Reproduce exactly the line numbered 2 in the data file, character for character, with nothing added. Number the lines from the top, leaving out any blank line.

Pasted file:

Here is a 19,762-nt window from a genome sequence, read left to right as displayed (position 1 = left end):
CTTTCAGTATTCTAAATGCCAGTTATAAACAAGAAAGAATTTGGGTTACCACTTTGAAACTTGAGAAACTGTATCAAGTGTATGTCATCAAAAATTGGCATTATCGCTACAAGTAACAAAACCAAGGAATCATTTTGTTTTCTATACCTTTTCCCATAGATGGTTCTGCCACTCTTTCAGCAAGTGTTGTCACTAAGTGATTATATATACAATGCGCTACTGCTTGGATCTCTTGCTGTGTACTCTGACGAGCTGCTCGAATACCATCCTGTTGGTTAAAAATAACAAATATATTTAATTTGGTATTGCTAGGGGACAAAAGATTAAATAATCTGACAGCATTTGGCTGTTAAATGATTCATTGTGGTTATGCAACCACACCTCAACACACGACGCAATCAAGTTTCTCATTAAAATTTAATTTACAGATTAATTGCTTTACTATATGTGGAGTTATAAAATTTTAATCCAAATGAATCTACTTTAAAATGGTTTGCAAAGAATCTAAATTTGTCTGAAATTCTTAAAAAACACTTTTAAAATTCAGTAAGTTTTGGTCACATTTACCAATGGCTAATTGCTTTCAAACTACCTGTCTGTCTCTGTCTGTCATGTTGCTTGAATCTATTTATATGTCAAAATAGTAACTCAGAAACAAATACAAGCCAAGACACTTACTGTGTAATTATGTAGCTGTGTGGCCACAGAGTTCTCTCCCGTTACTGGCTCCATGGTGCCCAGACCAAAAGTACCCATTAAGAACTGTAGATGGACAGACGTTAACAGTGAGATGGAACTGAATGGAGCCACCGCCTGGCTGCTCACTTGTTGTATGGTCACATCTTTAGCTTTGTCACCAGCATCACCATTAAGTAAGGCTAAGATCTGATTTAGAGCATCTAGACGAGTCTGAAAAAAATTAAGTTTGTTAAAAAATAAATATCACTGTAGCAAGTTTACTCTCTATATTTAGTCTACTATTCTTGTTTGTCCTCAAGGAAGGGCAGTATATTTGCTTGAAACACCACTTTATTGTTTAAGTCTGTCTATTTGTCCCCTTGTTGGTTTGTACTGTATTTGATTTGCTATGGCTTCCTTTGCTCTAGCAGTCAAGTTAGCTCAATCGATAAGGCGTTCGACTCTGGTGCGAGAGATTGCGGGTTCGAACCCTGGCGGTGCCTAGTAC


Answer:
CTTTCAGTATTCTAAATGCCAGTTATAAACAAGAAAGAATTTGGGTTACCACTTTGAAACTTGAGAAACTGTATCAAGTGTATGTCATCAAAAATTGGCATTATCGCTACAAGTAACAAAACCAAGGAATCATTTTGTTTTCTATACCTTTTCCCATAGATGGTTCTGCCACTCTTTCAGCAAGTGTTGTCACTAAGTGATTATATATACAATGCGCTACTGCTTGGATCTCTTGCTGTGTACTCTGACGAGCTGCTCGAATACCATCCTGTTGGTTAAAAATAACAAATATATTTAATTTGGTATTGCTAGGGGACAAAAGATTAAATAATCTGACAGCATTTGGCTGTTAAATGATTCATTGTGGTTATGCAACCACACCTCAACACACGACGCAATCAAGTTTCTCATTAAAATTTAATTTACAGATTAATTGCTTTACTATATGTGGAGTTATAAAATTTTAATCCAAATGAATCTACTTTAAAATGGTTTGCAAAGAATCTAAATTTGTCTGAAATTCTTAAAAAACACTTTTAAAATTCAGTAAGTTTTGGTCACATTTACCAATGGCTAATTGCTTTCAAACTACCTGTCTGTCTCTGTCTGTCATGTTGCTTGAATCTATTTATATGTCAAAATAGTAACTCAGAAACAAATACAAGCCAAGACACTTACTGTGTAATTATGTAGCTGTGTGGCCACAGAGTTCTCTCCCGTTACTGGCTCCATGGTGCCCAGACCAAAAGTACCCATTAAGAACTGTAGATGGACAGACGTTAACAGTGAGATGGAACTGAATGGAGCCACCGCCTGGCTGCTCACTTGTTGTATGGTCACATCTTTAGCTTTGTCACCAGCATCACCATTAAGTAAGGCTAAGATCTGATTTAGAGCATCTAGACGAGTCTGAAAAAAATTAAGTTTGTTAAAAAATAAATATCACTGTAGCAAGTTTACTCTCTATATTTAGTCTACTATTCTTGTTTGTCCTCAAGGAAGGGCAGTATATTTGCTTGAAACACCACTTTATTGTTTAAGTCTGTCTATTTGTCCCCTTGTTGGTTTGTACTGTATTTGATTTGCTATGGCTTCCTTTGCTCTAGCAGTCAAGTTAGCTCAATCGATAAGGCGTTCGACTCTGGTGCGAGAGATTGCGGGTTCGAACCCTGGCGGTGCCTAGTAC